Also known as wingtips, full brogues find their identity through a pointed tip, with extensions that jet along both sides of the toes and curve down at the ball point of the foot. The full brogue is also characterized by the perforated decoration that emphasizes the shape of a W, creating a bird-like line when looking from the top of the shoe. Untrue to popular notion, historically full brogues are the least formal of the brogue family as they were originally intended for walks through wet terrain in the countryside.
The semi-brogue was first designed in the late 1930’s as an in-between option that wasn’t as simple as a plain leather shoe, but less of a bold statement than a full brogue. Semi-brogues are characterized by perforated decorations at the front of the toe cap, with a cut line accompanied by perforation that runs from side to side along the middle of the toe cap.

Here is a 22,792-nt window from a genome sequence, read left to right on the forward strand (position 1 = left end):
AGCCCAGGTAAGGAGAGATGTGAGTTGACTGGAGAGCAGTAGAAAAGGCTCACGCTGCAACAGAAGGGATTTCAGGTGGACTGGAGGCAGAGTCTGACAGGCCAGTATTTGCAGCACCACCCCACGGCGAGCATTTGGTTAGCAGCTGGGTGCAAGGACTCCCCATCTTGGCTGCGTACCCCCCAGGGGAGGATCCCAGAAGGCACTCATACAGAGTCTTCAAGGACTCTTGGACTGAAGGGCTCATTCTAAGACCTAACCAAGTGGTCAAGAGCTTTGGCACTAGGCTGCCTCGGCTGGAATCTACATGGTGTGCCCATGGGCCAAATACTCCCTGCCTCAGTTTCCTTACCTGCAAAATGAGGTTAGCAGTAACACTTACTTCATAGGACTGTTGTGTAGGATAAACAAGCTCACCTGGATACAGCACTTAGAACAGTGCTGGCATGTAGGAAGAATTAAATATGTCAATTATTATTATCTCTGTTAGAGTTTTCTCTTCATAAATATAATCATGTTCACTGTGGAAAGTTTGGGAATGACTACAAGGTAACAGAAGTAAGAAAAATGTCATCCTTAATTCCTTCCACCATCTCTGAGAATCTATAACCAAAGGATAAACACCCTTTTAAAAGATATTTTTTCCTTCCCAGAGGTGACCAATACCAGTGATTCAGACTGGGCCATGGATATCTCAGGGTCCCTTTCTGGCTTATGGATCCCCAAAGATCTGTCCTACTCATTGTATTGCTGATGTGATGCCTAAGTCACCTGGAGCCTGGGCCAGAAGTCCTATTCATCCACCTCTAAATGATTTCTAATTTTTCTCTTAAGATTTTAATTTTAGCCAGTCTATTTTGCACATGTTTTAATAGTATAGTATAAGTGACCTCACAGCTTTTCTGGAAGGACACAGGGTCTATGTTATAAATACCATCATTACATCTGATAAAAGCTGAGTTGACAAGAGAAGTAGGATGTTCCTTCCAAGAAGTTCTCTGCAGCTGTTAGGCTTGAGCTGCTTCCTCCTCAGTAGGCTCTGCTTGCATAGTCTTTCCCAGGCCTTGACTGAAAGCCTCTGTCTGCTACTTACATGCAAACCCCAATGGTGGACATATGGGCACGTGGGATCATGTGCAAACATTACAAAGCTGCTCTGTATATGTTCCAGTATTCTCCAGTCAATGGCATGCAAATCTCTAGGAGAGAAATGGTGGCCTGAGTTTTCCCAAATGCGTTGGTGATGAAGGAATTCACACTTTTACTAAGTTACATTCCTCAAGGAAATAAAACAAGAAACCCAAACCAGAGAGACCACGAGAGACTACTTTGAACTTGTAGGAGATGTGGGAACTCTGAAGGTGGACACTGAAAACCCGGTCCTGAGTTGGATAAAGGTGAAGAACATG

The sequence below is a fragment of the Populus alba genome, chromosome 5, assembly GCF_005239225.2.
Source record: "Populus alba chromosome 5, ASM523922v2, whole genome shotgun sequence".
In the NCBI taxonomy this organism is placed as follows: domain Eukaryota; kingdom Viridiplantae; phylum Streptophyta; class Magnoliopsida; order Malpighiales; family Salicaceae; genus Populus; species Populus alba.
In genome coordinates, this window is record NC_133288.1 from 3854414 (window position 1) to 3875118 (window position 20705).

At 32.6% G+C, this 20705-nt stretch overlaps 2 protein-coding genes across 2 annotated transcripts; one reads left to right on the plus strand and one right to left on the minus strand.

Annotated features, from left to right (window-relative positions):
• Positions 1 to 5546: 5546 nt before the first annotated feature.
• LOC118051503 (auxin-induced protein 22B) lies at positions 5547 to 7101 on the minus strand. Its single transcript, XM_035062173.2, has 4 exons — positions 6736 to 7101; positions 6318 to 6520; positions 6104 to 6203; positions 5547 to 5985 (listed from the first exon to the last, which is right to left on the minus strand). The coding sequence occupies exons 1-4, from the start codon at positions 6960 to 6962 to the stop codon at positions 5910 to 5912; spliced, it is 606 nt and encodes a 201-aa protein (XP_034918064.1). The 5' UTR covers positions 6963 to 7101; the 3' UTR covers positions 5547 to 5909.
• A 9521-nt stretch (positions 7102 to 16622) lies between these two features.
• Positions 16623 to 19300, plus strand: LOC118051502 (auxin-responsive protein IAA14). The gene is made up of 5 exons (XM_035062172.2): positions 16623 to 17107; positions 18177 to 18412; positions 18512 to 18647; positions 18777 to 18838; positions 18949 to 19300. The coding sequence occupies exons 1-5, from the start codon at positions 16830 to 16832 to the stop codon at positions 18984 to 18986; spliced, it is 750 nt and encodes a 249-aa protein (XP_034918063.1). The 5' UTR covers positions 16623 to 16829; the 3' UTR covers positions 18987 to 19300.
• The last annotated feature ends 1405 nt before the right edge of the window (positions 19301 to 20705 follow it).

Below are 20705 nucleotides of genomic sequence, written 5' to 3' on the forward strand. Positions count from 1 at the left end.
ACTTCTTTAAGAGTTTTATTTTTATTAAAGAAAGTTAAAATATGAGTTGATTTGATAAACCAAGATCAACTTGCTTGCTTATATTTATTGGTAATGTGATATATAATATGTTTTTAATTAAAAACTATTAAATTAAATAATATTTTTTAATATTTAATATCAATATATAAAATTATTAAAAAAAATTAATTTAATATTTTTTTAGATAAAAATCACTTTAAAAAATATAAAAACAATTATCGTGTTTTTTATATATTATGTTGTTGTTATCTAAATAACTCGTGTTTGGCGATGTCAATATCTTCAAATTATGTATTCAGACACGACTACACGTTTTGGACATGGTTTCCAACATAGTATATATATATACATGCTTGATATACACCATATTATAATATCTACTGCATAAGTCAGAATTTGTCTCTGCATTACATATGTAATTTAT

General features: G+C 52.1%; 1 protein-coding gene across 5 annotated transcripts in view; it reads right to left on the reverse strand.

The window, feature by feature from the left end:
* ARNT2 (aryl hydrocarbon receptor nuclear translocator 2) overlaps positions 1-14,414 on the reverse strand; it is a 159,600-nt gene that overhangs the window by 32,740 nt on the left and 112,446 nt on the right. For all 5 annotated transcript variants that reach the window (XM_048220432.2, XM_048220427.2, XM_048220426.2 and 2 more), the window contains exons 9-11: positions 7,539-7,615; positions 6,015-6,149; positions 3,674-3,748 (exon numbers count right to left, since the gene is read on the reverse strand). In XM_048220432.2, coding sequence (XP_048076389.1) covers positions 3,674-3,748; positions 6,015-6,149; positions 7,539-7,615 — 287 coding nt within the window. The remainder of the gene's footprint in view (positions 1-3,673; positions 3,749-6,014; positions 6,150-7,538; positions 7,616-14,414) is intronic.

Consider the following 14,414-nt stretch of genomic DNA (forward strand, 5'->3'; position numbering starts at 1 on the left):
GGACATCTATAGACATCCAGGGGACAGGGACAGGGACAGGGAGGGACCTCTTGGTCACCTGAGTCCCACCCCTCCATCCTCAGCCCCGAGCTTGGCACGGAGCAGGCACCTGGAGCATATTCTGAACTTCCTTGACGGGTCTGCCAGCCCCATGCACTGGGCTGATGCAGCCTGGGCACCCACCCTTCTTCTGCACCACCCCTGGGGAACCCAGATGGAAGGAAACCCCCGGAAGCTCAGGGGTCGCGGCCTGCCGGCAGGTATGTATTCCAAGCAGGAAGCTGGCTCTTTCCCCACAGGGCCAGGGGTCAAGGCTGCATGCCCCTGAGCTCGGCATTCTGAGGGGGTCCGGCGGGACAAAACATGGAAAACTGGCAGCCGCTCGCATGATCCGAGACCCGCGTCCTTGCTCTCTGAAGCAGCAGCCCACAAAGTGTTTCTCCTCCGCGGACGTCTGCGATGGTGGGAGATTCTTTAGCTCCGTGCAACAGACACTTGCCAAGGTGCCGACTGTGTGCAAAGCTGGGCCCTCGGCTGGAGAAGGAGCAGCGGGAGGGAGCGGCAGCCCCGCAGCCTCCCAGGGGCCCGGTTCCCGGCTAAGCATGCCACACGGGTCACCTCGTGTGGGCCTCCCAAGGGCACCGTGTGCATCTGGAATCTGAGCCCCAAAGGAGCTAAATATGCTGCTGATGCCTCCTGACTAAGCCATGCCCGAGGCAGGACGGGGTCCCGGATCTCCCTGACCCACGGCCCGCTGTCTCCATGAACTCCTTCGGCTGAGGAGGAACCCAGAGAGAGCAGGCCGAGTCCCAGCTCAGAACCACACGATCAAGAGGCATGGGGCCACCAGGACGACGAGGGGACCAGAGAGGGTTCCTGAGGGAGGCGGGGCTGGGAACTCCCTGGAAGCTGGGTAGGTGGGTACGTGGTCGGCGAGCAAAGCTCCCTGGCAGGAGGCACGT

This version founds its pique of popularity in the 1970’s, but remains a popular favorite among brogue enthusiasts today. The longwing reference in this brogue refers to the perforated and serrated line that runs from the toe cap and meets at the back of the shoe on the heel.
Quarter brogues are the simplest version of the brogue and the go-to for the suited man. They are essentially the semi-brogue, minus the perforated decoration on the toe. What includes the quarter brogue in the brogue family is the serration that goes along middle of the toe cap from one side to the next, accompanied with minimal perforation. Due to its minimal perforation, historically this shoe did not meet wet terrain often and was saved for dressier occasions.